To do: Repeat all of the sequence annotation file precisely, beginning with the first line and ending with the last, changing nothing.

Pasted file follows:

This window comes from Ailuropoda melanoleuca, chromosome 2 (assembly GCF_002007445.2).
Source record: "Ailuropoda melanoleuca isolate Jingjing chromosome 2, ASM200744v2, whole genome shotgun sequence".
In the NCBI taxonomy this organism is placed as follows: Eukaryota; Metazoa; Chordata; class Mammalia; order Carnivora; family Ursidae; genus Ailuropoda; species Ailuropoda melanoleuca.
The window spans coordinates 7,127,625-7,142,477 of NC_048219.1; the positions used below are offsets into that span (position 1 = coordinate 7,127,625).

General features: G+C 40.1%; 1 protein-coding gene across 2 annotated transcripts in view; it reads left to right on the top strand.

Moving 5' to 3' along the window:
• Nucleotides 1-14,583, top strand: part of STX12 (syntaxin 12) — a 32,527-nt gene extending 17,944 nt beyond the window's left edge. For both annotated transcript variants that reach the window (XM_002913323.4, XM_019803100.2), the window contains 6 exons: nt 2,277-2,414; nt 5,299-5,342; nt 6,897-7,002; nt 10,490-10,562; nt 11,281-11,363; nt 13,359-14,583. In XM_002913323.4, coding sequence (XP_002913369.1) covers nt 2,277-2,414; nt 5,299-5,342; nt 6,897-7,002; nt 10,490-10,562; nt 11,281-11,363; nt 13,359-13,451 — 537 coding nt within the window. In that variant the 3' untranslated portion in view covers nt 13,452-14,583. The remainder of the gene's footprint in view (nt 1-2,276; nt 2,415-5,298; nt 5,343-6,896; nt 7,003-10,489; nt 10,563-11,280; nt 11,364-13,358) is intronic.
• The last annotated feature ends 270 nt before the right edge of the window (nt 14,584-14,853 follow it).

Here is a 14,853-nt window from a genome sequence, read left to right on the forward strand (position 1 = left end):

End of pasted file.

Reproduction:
This window comes from Ailuropoda melanoleuca, chromosome 2 (assembly GCF_002007445.2).
Source record: "Ailuropoda melanoleuca isolate Jingjing chromosome 2, ASM200744v2, whole genome shotgun sequence".
In the NCBI taxonomy this organism is placed as follows: Eukaryota; Metazoa; Chordata; class Mammalia; order Carnivora; family Ursidae; genus Ailuropoda; species Ailuropoda melanoleuca.
The window spans coordinates 7,127,625-7,142,477 of NC_048219.1; the positions used below are offsets into that span (position 1 = coordinate 7,127,625).

General features: G+C 40.1%; 1 protein-coding gene across 2 annotated transcripts in view; it reads left to right on the top strand.

Moving 5' to 3' along the window:
• Nucleotides 1-14,583, top strand: part of STX12 (syntaxin 12) — a 32,527-nt gene extending 17,944 nt beyond the window's left edge. For both annotated transcript variants that reach the window (XM_002913323.4, XM_019803100.2), the window contains 6 exons: nt 2,277-2,414; nt 5,299-5,342; nt 6,897-7,002; nt 10,490-10,562; nt 11,281-11,363; nt 13,359-14,583. In XM_002913323.4, coding sequence (XP_002913369.1) covers nt 2,277-2,414; nt 5,299-5,342; nt 6,897-7,002; nt 10,490-10,562; nt 11,281-11,363; nt 13,359-13,451 — 537 coding nt within the window. In that variant the 3' untranslated portion in view covers nt 13,452-14,583. The remainder of the gene's footprint in view (nt 1-2,276; nt 2,415-5,298; nt 5,343-6,896; nt 7,003-10,489; nt 10,563-11,280; nt 11,364-13,358) is intronic.
• The last annotated feature ends 270 nt before the right edge of the window (nt 14,584-14,853 follow it).

Here is a 14,853-nt window from a genome sequence, read left to right on the forward strand (position 1 = left end):